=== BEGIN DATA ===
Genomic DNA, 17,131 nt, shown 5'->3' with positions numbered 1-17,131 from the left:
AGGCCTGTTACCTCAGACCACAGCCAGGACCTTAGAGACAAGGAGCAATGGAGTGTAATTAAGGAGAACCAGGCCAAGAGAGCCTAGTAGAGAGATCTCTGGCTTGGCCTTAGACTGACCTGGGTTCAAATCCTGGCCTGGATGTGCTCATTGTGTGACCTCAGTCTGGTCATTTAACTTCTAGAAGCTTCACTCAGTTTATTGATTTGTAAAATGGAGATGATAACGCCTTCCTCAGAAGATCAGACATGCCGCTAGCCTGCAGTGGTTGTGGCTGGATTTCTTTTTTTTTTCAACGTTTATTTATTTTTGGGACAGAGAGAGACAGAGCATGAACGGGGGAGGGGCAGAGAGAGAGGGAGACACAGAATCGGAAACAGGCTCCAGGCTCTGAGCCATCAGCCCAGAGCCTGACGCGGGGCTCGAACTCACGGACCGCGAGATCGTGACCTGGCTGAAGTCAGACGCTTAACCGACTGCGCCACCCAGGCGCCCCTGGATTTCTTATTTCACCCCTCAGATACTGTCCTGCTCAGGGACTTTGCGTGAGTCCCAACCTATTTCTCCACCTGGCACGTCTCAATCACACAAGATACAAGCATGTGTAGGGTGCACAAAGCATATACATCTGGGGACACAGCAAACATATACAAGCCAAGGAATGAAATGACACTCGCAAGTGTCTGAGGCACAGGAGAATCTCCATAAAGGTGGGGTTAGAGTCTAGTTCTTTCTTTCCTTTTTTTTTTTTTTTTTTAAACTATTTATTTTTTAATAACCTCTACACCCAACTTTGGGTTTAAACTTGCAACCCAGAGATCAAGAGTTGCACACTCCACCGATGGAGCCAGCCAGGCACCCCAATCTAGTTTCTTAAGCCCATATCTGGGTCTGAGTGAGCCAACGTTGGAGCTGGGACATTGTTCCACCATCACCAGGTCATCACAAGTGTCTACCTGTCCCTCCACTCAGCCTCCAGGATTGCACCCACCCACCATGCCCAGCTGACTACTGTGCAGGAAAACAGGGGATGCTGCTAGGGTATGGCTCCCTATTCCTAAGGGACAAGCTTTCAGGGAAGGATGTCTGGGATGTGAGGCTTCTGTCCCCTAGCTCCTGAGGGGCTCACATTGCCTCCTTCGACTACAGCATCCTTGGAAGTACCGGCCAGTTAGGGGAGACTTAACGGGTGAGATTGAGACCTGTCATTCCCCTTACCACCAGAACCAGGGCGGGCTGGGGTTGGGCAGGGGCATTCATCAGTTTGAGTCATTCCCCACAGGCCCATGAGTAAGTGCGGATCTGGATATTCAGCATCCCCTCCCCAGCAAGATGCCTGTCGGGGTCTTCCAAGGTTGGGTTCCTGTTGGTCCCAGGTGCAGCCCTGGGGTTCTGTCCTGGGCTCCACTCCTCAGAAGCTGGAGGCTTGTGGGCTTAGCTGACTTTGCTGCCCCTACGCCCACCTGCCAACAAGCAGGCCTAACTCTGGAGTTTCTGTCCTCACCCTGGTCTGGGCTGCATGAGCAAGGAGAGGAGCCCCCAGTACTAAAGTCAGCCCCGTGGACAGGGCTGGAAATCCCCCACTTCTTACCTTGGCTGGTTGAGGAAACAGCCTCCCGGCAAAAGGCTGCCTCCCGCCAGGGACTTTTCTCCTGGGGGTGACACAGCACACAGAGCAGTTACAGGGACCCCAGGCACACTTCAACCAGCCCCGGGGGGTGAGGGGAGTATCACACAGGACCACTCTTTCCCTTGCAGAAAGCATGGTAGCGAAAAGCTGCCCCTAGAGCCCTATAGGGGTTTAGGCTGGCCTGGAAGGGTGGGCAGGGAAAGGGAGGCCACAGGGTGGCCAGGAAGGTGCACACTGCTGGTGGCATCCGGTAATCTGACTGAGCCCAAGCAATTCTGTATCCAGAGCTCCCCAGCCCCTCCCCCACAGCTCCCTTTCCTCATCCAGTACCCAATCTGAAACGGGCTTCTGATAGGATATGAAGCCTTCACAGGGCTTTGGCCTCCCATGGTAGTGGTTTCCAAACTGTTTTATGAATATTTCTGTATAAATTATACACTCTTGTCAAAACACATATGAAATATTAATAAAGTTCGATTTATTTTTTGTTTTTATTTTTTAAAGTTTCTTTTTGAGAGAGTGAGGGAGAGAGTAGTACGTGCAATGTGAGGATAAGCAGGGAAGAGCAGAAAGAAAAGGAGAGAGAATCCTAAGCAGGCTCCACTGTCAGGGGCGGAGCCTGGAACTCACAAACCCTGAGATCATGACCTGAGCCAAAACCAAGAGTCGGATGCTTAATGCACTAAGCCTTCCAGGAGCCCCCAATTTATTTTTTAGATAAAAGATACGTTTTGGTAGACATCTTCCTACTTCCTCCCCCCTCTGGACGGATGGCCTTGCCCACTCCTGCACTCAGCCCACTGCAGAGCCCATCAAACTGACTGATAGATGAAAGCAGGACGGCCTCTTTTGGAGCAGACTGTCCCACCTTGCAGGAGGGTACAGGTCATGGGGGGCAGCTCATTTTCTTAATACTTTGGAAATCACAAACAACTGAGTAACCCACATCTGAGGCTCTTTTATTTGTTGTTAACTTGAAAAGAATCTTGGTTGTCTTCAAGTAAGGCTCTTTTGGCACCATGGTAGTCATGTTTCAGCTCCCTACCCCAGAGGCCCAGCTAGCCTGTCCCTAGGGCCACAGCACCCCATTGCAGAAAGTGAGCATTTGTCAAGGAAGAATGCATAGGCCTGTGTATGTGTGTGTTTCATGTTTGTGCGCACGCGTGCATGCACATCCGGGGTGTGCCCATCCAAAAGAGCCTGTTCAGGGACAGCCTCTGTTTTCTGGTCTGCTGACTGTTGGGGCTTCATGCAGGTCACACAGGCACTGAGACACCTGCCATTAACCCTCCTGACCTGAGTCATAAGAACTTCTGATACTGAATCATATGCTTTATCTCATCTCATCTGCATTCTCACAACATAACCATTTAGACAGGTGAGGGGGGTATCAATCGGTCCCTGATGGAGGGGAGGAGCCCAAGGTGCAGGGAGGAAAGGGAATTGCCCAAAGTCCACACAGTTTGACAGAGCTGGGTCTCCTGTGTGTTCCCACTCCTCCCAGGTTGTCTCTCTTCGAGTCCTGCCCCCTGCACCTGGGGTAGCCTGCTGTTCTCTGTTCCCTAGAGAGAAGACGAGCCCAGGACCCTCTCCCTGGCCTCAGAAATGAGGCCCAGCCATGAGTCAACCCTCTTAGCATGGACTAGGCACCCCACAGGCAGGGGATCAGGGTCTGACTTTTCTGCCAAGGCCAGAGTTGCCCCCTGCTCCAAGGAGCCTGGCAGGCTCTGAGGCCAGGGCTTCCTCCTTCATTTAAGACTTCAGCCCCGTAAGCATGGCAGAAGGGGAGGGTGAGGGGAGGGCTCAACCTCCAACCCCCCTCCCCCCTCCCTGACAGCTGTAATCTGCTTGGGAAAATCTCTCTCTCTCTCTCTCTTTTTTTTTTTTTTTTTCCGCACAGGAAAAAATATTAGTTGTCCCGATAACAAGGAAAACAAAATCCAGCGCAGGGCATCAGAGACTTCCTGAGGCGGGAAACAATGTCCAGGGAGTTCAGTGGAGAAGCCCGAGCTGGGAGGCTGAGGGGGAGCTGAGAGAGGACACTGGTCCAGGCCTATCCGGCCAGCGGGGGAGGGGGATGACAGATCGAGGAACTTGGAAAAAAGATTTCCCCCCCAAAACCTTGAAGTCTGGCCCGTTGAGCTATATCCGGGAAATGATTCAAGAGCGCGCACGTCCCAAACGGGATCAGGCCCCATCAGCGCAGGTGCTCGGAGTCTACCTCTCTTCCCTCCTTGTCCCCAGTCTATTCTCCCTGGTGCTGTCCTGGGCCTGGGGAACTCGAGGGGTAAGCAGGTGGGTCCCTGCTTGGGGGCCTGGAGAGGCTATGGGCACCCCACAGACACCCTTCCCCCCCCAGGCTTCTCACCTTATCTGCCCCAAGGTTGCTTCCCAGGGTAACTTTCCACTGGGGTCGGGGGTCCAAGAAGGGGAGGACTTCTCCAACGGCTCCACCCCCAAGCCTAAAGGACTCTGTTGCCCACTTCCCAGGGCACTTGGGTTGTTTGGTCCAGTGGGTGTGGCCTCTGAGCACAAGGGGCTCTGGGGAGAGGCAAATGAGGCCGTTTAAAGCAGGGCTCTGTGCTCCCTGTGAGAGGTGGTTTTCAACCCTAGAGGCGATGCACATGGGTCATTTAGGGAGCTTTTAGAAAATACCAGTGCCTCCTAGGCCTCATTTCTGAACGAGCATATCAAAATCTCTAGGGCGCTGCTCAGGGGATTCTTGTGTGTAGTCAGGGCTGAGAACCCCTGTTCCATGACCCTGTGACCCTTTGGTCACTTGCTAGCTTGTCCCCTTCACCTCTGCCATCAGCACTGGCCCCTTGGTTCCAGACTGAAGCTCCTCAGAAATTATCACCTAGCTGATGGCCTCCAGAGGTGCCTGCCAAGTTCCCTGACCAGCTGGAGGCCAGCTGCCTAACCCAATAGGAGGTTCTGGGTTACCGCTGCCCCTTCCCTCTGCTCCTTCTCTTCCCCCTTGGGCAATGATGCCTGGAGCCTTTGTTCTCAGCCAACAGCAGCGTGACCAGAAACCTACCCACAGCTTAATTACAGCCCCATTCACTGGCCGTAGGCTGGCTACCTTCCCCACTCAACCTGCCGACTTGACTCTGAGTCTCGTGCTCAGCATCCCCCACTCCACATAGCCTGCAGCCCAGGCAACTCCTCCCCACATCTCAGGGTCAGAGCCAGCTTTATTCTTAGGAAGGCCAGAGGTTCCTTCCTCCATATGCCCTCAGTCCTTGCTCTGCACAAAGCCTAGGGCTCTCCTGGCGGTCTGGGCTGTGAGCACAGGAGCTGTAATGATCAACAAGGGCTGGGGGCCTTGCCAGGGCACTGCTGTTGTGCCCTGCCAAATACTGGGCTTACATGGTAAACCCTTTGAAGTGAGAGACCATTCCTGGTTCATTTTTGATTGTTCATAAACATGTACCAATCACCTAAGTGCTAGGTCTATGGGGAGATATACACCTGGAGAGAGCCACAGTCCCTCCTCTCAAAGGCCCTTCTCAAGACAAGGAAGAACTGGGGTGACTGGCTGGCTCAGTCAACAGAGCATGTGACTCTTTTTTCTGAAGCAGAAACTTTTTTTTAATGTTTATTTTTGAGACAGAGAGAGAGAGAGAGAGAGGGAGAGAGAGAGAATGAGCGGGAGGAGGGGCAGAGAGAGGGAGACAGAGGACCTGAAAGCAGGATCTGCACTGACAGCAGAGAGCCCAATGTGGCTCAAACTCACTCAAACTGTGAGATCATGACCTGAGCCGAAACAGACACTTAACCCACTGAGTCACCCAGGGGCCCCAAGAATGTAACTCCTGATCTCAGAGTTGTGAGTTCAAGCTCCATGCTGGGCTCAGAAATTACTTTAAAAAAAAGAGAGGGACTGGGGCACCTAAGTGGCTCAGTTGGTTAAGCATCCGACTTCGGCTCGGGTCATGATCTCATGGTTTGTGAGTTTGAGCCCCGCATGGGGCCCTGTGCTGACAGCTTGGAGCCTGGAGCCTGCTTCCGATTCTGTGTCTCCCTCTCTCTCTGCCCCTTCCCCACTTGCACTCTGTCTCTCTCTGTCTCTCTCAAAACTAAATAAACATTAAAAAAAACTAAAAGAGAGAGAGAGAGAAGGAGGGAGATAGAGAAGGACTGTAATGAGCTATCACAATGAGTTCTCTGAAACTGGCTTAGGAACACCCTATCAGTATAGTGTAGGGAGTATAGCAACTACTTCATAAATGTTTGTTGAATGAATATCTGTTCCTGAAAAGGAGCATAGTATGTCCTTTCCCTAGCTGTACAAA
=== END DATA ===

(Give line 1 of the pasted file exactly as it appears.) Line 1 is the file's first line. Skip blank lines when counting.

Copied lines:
Genomic DNA, 17,131 nt, shown 5'->3' with positions numbered 1-17,131 from the left: